In 1926 Byrd acquired an improved three engine Fokker and named it America, and prepared for a nonstop transatlantic flight to establish the feasibility of regular passenger service across the Atlantic. However, while bad luck delayed Byrd, Charles Lindbergh took off from New York on May 20, 1927 and landed in Paris 33 hours later. America departed New York June 29, 1927, found Paris fogged in, and so landed in the ocean just off the French coast. Cmdr. Byrd and his three crewmen were rescued, taken to Paris, and then returned to an enthusiastic welcome in New York, his second ticker-tape parade.
Cmdr. Richard E. Byrd arrives on the dock at San Pedro, Calif. accompanied by his dog “Igloo.” He would soon board a ship that will take him to the scene of the beginning of his first Antarctic Expedition, Oct. 11, 1928. NHHC photo
Byrd’s first Antarctic expedition, consisting of City of New York and Eleanor Bolling, departed the United States Aug. 28, 1928; steamed via the Panama Canal and New Zealand; and, on Jan. 1, 1929, established a base named Little America on the face of the Ross Ice Shelf near the Bay of Whales, Antarctica. The base was made of prefabricated buildings that included housing quarters, a library, hospital, radio laboratory, photography lab and mess hall. Some were igloos with tarps. Many were connected by snow tunnels, for good reason.
During the expedition, subzero temperatures were the norm, with minus 72.2 degrees Fahrenheit recorded July 28, 1929. According to one of the expedition meteorologists, a 25-mph wind coupled with a minus 64 temperature, also in July, created a wind-chill equivalent of less than minus 120 degrees Fahrenheit. The highest temperature was 17 degrees Fahrenheit a few weeks later on Aug. 19.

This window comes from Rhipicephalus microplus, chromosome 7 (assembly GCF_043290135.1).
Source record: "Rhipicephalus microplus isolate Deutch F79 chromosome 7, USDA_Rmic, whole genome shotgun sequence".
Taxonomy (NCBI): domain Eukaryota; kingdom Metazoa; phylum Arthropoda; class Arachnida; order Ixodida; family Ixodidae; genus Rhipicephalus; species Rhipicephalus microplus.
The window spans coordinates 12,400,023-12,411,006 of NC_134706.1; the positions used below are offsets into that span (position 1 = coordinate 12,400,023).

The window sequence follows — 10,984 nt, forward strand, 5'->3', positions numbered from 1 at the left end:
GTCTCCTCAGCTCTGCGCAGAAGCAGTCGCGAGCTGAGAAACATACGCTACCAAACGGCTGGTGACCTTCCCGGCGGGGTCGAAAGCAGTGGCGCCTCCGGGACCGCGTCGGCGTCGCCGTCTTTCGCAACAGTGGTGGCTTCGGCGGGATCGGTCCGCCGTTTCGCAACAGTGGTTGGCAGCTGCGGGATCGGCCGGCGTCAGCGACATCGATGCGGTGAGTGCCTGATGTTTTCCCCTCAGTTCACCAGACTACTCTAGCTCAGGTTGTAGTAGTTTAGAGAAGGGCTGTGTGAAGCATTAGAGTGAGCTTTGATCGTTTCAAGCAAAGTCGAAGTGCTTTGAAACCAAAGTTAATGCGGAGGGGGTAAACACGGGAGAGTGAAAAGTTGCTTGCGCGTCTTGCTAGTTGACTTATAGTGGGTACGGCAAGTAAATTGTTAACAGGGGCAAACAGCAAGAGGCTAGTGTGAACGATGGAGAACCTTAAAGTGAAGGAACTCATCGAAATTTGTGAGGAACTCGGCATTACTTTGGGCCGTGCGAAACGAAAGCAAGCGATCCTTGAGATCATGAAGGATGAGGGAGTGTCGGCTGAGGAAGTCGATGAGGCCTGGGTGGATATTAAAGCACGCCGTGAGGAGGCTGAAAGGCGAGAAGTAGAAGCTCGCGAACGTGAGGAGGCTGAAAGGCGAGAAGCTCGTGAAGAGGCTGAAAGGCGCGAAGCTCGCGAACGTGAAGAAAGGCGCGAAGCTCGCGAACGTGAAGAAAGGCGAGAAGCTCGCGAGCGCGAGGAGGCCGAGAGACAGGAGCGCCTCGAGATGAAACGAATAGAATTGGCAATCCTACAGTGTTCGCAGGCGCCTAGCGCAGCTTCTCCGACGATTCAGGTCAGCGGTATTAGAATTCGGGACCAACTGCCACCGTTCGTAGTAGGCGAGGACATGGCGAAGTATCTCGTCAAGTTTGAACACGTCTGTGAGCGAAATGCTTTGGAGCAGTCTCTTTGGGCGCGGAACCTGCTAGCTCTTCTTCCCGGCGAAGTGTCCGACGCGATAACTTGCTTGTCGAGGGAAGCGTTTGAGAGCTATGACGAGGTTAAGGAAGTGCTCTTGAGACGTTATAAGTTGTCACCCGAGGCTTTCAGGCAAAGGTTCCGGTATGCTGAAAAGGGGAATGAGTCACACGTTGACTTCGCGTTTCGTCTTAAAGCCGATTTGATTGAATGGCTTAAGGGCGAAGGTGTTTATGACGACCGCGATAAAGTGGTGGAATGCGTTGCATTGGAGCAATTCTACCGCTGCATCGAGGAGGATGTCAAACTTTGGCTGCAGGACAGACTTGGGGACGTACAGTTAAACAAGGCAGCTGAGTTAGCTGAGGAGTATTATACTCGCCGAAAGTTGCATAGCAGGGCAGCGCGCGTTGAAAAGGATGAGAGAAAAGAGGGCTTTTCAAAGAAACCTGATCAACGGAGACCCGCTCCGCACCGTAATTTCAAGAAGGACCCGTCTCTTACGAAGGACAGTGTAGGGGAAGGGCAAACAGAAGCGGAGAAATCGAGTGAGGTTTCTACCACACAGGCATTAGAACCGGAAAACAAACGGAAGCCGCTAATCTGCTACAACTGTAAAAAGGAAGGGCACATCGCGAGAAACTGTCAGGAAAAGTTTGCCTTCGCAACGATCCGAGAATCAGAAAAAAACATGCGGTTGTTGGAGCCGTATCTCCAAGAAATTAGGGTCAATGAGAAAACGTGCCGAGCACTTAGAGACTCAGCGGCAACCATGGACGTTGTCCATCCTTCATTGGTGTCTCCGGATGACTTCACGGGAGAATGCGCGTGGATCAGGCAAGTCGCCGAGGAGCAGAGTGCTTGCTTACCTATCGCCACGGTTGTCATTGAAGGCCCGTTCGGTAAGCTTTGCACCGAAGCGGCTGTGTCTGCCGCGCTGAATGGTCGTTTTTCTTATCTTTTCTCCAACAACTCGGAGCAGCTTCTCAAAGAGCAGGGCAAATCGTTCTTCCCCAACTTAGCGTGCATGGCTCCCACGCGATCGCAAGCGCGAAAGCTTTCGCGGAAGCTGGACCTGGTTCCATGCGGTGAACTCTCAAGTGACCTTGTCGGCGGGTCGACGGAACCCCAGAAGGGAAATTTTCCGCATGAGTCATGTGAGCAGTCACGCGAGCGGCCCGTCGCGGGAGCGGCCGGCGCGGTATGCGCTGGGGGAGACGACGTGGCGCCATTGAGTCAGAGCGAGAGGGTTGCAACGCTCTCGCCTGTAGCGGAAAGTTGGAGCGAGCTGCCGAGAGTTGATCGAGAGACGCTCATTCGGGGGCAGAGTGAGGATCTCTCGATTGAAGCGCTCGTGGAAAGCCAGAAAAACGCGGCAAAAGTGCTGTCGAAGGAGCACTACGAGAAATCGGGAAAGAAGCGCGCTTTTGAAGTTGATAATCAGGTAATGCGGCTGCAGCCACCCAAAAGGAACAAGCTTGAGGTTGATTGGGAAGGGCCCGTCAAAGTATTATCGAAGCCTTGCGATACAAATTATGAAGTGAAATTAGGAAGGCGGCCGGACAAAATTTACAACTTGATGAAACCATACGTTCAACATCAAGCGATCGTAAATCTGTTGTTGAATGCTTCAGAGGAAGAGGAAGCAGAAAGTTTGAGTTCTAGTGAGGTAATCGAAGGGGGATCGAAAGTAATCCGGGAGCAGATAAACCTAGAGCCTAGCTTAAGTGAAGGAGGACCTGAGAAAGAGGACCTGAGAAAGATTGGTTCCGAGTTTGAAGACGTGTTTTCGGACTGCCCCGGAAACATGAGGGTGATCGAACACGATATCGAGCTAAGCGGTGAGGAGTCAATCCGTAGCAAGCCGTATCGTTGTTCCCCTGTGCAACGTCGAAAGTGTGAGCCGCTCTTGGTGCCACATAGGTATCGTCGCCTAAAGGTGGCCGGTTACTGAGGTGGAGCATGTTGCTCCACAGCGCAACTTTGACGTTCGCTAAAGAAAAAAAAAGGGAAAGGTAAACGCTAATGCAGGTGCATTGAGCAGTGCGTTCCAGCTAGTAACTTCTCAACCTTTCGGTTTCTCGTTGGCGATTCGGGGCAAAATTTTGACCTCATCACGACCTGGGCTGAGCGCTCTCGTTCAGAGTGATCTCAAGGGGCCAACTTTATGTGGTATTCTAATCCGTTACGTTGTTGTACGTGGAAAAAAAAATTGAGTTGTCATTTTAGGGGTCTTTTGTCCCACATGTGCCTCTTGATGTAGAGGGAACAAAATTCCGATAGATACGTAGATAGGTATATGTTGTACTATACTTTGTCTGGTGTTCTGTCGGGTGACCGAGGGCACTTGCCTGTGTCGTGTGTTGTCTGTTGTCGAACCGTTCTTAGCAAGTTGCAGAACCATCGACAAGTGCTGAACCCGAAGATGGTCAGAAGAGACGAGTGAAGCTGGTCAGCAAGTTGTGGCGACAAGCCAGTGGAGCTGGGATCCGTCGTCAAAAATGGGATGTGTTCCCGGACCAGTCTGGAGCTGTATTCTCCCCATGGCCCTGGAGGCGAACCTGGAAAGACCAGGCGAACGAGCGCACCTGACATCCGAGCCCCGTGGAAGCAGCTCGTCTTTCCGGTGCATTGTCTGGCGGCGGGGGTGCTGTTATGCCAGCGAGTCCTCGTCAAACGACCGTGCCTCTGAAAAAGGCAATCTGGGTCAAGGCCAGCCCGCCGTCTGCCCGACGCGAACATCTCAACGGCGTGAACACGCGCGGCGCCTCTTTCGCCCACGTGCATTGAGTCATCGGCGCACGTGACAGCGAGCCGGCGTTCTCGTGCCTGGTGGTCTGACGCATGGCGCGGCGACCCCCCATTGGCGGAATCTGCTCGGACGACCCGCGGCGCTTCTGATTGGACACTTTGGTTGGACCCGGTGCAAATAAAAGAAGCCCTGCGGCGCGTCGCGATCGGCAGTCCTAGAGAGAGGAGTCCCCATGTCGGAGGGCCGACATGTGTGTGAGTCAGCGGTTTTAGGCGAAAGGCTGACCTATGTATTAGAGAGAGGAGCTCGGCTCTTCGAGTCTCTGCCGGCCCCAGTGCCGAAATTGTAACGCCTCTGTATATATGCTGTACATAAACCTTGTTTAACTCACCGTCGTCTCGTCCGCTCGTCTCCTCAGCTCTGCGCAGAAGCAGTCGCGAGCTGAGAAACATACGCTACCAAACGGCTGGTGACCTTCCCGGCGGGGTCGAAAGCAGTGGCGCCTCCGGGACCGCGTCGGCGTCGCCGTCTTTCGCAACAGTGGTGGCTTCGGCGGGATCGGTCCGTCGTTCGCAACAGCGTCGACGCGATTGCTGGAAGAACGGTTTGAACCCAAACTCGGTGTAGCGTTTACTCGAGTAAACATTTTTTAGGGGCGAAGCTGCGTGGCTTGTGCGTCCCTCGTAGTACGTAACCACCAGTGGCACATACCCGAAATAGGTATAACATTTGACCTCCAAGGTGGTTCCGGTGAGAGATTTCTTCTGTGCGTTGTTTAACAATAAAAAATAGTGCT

Although well-equipped and with lots of personnel, Byrd was without his long-time, trusted pilot, Floyd Bennett, who had died from pneumonia just months before. Byrd made sure Bennett would be part of his historic flight, naming his ski-equipped tri-motored monoplane Floyd Bennett.
It was in this plane that Byrd and three others – pilot Bernt Balchen, co-pilot and radioman Harold June and aerial photographer Capt. Ashley McKinley, with his Navy-issued Fairchild K-3 camera, took off from Little America at 3:29 p.m. Nov. 28, 1929 headed for the South Pole.
After dropping supplies for a geological party, the Floyd Bennett climbed to 9,000 feet but was still shy of the 11,000 altitude needed to get over the pass at the head of Liv Glacier and reach the Polar Plateau.
Empty gasoline tins were dropped, as well as more food and the plane made it through the pass. At a little past midnight, Byrd and his crew in the Floyd Bennett came upon the South Pole, where a weighted American flag was dropped. At 1:25 a.m., they headed back to Little America. After a short refueling with gasoline cached at the foot of Liv Glacier, the plane returned to its base camp at 10:10 a.m., 18 hours and 41 minutes after leaving the previous day.